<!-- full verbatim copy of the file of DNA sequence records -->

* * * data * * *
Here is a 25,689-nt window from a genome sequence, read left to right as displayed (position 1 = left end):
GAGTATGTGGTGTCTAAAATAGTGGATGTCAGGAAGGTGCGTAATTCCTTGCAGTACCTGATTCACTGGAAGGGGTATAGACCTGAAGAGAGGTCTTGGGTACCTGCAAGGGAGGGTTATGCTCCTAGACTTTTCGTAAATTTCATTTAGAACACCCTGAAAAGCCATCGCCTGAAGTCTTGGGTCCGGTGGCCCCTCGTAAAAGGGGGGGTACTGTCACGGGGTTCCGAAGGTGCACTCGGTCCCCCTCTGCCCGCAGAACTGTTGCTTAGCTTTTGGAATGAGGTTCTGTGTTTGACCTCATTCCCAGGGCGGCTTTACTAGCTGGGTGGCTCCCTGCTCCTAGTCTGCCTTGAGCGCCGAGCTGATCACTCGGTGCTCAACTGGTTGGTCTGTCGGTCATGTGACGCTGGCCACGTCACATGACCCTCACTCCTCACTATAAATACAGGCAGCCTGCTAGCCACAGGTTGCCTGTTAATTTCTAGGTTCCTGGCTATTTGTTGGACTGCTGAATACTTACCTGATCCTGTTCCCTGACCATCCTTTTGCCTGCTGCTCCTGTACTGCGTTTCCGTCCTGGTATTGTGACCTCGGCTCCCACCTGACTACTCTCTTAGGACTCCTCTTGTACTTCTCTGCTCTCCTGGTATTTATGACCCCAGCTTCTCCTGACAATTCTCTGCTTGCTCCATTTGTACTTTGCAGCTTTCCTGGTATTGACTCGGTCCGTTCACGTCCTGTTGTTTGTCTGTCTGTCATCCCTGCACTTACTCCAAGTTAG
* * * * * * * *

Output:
Here is a 25,689-nt window from a genome sequence, read left to right as displayed (position 1 = left end):
GAGTATGTGGTGTCTAAAATAGTGGATGTCAGGAAGGTGCGTAATTCCTTGCAGTACCTGATTCACTGGAAGGGGTATAGACCTGAAGAGAGGTCTTGGGTACCTGCAAGGGAGGGTTATGCTCCTAGACTTTTCGTAAATTTCATTTAGAACACCCTGAAAAGCCATCGCCTGAAGTCTTGGGTCCGGTGGCCCCTCGTAAAAGGGGGGGTACTGTCACGGGGTTCCGAAGGTGCACTCGGTCCCCCTCTGCCCGCAGAACTGTTGCTTAGCTTTTGGAATGAGGTTCTGTGTTTGACCTCATTCCCAGGGCGGCTTTACTAGCTGGGTGGCTCCCTGCTCCTAGTCTGCCTTGAGCGCCGAGCTGATCACTCGGTGCTCAACTGGTTGGTCTGTCGGTCATGTGACGCTGGCCACGTCACATGACCCTCACTCCTCACTATAAATACAGGCAGCCTGCTAGCCACAGGTTGCCTGTTAATTTCTAGGTTCCTGGCTATTTGTTGGACTGCTGAATACTTACCTGATCCTGTTCCCTGACCATCCTTTTGCCTGCTGCTCCTGTACTGCGTTTCCGTCCTGGTATTGTGACCTCGGCTCCCACCTGACTACTCTCTTAGGACTCCTCTTGTACTTCTCTGCTCTCCTGGTATTTATGACCCCAGCTTCTCCTGACAATTCTCTGCTTGCTCCATTTGTACTTTGCAGCTTTCCTGGTATTGACTCGGTCCGTTCACGTCCTGTTGTTTGTCTGTCTGTCATCCCTGCACTTACTCCAAGTTAG